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coup d'etat in Honduras

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January 29, 2010 Weblog:

Honduras: The People vs. Pepe Lobo

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The inauguration of Pepe Lobo in Honduras Wednesday marked the consolidation of the June 28 coup d'état in the Central American country.

Undeterred, thousands of Hondurans gathered for a parallel inauguration ceremony, the presidential sash handed off to members of the popular resistance movement.

According to Dina Meza, a reporter from the streets of resistance, Pepe Lobo "took possession of the government, with a small presence of international dignitaries, and a minimal participation of Hondurans. Hundreds of military and police almost equaled the number of civilians in the area."

The morning of the inauguration there were early morning police raids and at least 41 people were detained, a worrying sign that repression and killings of social activists will continue under this new regime.

» continue reading "Honduras: The People vs. Pepe Lobo"

January 8, 2010 Foreign Policy

Canada, Honduras and the Coup d’Etat

A look at Canadian diplomacy, aid, and trade in Honduras

December 17, 2009 Weblog:

Reading La Prensa in Honduras

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Since I've been in Honduras, I've been hearing a constant refrain about the "medios golpistas," which is to say the pro-coup media. I avoided the papers for a while, preferring to listen to the radio, read online, and talk to Hondurans about the situation in the country (I generally do the same at home anyways).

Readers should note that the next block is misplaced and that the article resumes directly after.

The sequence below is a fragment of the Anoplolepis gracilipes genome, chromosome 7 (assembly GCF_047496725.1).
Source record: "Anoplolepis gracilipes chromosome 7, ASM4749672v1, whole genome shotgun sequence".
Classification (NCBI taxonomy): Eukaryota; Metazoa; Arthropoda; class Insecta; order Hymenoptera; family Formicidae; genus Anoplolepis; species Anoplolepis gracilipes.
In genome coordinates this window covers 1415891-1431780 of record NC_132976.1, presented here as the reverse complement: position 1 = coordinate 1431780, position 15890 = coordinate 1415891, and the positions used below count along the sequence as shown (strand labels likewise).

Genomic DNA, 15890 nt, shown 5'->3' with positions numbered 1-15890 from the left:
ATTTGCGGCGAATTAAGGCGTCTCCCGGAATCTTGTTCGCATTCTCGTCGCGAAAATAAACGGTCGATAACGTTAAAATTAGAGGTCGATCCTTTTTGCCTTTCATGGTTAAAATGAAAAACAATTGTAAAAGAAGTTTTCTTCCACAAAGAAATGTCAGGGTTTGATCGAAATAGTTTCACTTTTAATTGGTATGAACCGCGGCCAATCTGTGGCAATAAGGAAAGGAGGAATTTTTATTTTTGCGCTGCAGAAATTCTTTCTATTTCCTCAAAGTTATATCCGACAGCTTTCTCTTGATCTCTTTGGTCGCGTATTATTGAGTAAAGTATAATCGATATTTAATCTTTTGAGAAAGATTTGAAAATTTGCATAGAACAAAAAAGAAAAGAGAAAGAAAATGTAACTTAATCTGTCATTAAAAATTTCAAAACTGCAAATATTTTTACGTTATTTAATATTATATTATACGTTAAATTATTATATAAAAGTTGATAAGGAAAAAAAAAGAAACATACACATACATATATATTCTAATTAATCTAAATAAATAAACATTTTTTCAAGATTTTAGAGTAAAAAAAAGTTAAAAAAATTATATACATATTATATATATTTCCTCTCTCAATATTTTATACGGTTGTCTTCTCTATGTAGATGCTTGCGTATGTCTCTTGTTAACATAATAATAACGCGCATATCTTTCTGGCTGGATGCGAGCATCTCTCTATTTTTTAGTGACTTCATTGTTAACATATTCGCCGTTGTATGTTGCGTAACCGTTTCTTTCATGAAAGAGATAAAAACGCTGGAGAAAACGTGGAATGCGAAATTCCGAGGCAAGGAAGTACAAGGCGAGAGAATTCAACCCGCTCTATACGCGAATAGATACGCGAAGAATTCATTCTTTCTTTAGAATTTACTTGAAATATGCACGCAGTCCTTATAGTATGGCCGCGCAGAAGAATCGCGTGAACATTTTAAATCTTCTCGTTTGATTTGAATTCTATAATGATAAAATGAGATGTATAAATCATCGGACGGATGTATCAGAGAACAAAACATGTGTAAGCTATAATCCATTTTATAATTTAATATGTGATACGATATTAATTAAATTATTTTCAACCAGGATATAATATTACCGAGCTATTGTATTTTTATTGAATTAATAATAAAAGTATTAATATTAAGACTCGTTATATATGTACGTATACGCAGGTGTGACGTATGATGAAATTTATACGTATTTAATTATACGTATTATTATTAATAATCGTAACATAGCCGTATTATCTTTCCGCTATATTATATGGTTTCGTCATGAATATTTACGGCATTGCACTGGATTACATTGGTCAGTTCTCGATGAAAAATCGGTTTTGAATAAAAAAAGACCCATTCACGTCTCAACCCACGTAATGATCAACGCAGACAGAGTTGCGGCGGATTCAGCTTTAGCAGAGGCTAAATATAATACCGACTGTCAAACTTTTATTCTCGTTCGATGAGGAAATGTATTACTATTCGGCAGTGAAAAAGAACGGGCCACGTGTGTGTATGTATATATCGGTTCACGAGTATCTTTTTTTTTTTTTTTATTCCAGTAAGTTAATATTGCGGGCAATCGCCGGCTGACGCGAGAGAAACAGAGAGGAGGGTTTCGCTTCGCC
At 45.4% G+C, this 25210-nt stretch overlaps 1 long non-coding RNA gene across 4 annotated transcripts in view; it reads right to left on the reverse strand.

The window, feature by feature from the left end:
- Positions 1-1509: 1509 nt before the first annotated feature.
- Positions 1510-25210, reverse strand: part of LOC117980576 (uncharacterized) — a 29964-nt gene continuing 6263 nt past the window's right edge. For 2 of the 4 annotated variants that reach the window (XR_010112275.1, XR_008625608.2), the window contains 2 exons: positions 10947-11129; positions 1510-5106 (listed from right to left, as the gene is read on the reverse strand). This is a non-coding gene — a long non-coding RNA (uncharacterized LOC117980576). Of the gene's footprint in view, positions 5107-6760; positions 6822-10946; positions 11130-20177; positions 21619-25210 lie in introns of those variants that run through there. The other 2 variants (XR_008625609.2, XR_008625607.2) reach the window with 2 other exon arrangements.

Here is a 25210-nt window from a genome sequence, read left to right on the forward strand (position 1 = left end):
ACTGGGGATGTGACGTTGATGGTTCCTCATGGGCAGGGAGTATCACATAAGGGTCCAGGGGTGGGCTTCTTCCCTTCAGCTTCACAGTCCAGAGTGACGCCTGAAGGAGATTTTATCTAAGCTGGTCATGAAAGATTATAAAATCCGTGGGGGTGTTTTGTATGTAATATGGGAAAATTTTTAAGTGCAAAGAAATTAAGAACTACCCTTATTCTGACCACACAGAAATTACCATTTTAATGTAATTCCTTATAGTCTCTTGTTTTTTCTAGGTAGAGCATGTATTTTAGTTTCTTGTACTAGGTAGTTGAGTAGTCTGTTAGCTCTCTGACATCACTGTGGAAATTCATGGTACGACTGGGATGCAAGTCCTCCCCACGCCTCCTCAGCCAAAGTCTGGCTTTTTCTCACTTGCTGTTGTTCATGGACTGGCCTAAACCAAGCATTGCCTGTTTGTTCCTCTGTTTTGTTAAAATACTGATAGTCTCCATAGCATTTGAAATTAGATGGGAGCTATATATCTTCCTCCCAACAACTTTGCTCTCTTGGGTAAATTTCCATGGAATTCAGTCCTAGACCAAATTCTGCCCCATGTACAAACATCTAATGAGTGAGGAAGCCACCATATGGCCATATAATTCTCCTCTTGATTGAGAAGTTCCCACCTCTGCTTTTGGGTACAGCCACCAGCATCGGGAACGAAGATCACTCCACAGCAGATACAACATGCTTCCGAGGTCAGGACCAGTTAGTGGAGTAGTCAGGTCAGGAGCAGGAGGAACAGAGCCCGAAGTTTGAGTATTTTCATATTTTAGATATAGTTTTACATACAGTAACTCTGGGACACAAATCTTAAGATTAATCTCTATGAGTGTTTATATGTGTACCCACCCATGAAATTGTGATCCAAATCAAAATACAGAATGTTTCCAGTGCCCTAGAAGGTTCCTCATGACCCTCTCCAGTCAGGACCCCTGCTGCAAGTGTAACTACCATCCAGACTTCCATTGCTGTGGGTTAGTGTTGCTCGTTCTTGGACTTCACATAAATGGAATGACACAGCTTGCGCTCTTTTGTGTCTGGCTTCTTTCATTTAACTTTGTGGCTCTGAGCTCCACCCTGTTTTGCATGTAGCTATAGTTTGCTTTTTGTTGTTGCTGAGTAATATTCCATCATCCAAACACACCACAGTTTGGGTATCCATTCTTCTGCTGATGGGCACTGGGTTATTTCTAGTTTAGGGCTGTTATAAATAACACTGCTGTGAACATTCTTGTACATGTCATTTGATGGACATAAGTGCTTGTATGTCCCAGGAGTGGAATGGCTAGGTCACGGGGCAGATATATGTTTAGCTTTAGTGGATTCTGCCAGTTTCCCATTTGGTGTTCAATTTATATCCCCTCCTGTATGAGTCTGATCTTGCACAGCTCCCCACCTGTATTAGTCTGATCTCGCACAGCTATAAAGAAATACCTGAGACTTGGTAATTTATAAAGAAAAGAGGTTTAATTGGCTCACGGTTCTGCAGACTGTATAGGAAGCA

That said, I caved and bought the paper today, and even though I was planning to spend the day transcribing, I feel compelled to write a post about flipping through La Prensa this morning over coffee.

"Government proposes break with ALBA" screams the headline on A1, with another story below on the assassination of the daughter of a pro-coup journalist.

The next three pages of the paper are dedicated to "The Keys of 2009," an ongoing series of unsigned opinion pieces presented as factual, objective reporting on the events that defined 2009.

Second of today's 12 "Keys" is a blurb titled "External aid pulled, commerce closed because of political crisis." I'm going to translate part of it here in an effort to get across the editorial perspective (again, masquerading as fact) in the paper.

The substitution of José Manuel Zelaya Rosales was like a bucket of icy water for the depressed national economy... The Internaional Monetary Fund - with who Zelaya had broken relations and had negated to sign a new memorandum of understanding with, was one of the first to distance itself from Honduras after June 28.

Not only is this a Non Sequitur, it's not true.

» continue reading "Reading La Prensa in Honduras"

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The Dominion is a monthly paper published by an incipient network of independent journalists in Canada. It aims to provide accurate, critical coverage that is accountable to its readers and the subjects it tackles. Taking its name from Canada's official status as both a colony and a colonial force, the Dominion examines politics, culture and daily life with a view to understanding the exercise of power.

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